Wrong direction: South Norwood signs are out of line

You don’t know whether to laugh in derision or cry in embarrassment.

Signs of the times: these TfL signs are 90 degrees out…

Certainly, residents in South Norwood don’t know which way to turn after street signs and a map of the local area were installed last month, with the signs literally pointing in the wrong direction, and the map outside Norwood Junction station identifying landmark buildings and features that have long since been moved or closed down.

One of the signs, installed at a likely cost of thousands of pounds, went up on the junction of Portland Road and the High Street, outside the Albion pub. It points the wrong way and will need to be re-orientated 90 degrees clockwise.

There’s another signpost on Market Parade, Portland Road, which is also pointing the wrong way.

And then last week, there was one of those “You Are Here” modern map monoliths installed outside the busy railway station.

Much of the landmark information on the map is years out of date.

It shows a local Co-op supermarket. The Co-op closed in around 2016 and is now an Aldi (how about that to confuse visiting tourists?).

Sign of the times: TfL needs to do some catching up in South Norwood

It points to a Post Office that closed in 2015 and moved inside Nisa.

And the map shows the South Norwood Police Station which City Hall ordered to be closed permanently seven years ago, and which is now a school.

Meanwhile, the new library being built by Brick by Brick – and more than a year late in being completed – just across the road from the station does not feature on the map at all.

Have Brick by Brick blundered yet again?

One angry resident has written to Transport for London, saying, “This shows a startling disregard for the residents of South Norwood. You must review why appropriate surveying of the area has not been conducted before producing these signs.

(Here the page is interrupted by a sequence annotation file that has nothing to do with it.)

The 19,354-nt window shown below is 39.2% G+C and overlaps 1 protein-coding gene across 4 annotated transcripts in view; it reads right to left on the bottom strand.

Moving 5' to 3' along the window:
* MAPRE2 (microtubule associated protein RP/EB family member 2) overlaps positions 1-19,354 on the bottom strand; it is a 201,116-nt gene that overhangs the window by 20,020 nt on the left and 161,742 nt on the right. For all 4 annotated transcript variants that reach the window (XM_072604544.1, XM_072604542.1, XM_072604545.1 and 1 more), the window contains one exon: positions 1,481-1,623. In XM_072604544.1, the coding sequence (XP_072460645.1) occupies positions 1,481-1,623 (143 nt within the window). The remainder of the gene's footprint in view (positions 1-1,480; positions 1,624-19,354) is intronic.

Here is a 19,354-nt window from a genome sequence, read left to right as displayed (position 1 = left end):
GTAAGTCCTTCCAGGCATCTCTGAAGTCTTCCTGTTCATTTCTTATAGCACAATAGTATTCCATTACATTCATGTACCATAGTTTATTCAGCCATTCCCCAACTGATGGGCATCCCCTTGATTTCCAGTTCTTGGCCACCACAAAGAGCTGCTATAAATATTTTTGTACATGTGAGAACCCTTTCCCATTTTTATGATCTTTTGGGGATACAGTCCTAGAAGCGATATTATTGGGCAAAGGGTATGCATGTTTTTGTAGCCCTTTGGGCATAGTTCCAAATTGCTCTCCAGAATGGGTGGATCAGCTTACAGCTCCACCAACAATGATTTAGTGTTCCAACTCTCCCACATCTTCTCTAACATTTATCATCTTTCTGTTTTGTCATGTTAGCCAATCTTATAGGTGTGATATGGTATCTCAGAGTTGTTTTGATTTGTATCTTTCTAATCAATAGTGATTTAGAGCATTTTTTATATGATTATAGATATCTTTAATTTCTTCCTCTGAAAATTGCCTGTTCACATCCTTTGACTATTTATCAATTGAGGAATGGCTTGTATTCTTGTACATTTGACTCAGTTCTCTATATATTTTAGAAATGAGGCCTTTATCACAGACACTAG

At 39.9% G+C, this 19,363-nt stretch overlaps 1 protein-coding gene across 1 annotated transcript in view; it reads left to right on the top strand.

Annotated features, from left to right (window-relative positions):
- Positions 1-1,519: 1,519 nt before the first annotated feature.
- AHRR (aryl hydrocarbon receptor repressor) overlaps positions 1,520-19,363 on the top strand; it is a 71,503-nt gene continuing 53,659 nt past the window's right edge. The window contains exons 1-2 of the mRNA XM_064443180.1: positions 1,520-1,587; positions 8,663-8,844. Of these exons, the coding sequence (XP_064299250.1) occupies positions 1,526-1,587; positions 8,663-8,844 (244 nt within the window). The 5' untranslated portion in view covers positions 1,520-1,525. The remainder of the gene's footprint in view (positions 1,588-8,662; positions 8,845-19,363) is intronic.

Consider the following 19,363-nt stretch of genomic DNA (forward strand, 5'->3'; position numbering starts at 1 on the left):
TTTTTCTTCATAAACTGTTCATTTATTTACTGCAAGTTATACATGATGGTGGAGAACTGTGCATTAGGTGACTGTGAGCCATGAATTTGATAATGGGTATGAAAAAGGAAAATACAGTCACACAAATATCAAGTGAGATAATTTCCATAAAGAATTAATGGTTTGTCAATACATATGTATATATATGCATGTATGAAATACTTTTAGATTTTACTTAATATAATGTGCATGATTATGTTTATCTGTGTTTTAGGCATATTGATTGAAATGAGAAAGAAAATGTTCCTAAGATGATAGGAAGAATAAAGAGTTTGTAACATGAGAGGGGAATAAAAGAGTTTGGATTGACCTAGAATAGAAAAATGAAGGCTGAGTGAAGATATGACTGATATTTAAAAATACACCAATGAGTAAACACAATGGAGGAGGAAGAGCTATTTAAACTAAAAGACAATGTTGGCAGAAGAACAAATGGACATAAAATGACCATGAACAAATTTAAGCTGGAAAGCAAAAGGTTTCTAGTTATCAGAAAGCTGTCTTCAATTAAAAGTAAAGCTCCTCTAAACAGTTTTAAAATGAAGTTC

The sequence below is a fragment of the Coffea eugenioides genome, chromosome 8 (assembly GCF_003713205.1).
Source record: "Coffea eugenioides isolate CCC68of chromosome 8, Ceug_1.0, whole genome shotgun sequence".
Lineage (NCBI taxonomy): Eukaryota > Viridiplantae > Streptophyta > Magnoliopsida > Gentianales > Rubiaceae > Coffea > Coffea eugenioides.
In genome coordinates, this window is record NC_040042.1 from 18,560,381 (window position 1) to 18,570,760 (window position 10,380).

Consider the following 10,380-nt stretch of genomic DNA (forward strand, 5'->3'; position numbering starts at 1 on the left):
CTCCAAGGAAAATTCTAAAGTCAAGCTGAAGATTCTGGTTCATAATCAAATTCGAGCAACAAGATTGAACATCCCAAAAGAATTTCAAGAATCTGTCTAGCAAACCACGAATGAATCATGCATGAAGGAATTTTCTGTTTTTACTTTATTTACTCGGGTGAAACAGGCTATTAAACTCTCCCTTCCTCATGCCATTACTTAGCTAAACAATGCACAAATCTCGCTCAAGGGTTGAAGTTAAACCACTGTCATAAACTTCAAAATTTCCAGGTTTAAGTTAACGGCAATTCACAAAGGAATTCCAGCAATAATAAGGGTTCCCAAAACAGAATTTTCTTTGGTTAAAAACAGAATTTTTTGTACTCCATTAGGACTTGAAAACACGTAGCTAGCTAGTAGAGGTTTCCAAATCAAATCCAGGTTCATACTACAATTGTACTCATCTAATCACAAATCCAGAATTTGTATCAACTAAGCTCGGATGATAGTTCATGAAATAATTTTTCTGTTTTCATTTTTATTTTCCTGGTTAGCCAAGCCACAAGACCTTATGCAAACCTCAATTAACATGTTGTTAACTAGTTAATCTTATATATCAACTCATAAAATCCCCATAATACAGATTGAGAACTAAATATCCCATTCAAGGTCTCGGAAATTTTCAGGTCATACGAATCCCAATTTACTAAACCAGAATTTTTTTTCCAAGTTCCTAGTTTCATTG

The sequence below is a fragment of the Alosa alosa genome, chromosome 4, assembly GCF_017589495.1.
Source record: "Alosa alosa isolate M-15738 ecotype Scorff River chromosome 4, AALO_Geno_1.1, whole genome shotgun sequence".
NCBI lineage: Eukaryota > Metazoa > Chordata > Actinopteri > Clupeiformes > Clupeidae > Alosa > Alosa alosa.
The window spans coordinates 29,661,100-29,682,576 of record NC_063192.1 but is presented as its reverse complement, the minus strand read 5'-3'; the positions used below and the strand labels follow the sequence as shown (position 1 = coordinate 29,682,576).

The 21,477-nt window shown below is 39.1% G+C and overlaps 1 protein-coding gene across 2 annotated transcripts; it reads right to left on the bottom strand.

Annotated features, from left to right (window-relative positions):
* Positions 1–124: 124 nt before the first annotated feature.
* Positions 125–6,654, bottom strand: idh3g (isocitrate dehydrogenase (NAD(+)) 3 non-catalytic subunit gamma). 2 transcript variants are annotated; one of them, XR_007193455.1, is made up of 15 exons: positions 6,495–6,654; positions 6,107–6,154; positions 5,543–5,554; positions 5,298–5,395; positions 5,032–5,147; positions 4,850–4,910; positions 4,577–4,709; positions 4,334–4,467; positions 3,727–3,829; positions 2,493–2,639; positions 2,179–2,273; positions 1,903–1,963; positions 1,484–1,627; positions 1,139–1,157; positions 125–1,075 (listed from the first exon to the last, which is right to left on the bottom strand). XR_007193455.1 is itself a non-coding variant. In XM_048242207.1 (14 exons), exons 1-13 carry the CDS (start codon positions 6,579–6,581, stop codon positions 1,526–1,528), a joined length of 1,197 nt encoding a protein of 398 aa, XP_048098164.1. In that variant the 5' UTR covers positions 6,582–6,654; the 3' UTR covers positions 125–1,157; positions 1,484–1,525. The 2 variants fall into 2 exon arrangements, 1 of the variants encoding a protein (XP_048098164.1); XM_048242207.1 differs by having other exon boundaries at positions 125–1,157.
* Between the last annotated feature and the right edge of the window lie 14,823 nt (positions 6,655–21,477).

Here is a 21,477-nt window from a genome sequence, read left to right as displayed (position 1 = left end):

“Someone in your team is lazy and incompetent.”

But TfL deny that the signs and maps have anything to do with them. While the style of the signs and the You Are Here installation appear remarkably similar to TfL signage elsewhere in the capital, they claim that the appropriate roads authority for Portland Road is… Croydon Council.

Other locals have taken the road signs with a shrug and consider them to be one of the first impacts of Brexit and “taking back control”, intended to confuse and confound anyone who is not local.

“We don’t want any johnny foreigners coming to South Norwood and being able to find where they want to go,” no one actually said.

But there are gathering and real concerns that some other signage that has gone up recently around the soon-to-open new library with Brick by Brick flats above could attract the wrong sort of visitors entirely.

About insidecroydon

News, views and analysis about the people of Croydon, their lives and political times in the diverse and most-populated borough in London. Based in Croydon and edited by Steven Downes. To contact us, please email inside.croydon@btinternet.com
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2 Responses to Wrong direction: South Norwood signs are out of line

  1. David Wickens says:

    I strongly suspect that the signing scheme was drawn up by persons (consultants?) doing it as a desk study using out of date data rather than spend time and money actually visiting the area.

  2. Lewis White says:

    Talking of signage, it is obvious to anyone driving through South London that no-one is taking an overview of road signage.

    London is really a collection of villages that grew … but the villages became London districts. Sydenham, West Norwood, Upper Norwood, Brockley, Forest Hill, Peckham, Nunhead, Catford, Deptford, New Cross. Nearer to home, Addiscombe, Woodside, Thornton Heath, Shirey, Sanderstead, Waddon etc etc.

    Try looking for a sign , when in Croydon, to indicate the way to Upper Norwood, Sydenham, or Penge, Peckham, Bromley and Beckenham etc etc etc. Surprisingly large places and nearby places are often not shown.

    Funnily enough, often the most helpful signs are left-overs erected in the 1940’s and 50’s by the RAC or AA. Occasionally, the blue or yellow remnant signs can still be seen , helpfully pointing the way. Long may they remain in situ. Hero signs, worthy of entrance into a signage Valhalla, when their time comes.

    Someone who understands London’s geography should be charged with the task of re-signing London’s villages on London’s main roads. (but clearly not the designers of the TfL signage failure at South Norwood– and p.s. …. their signs should be condemned to Room 101).

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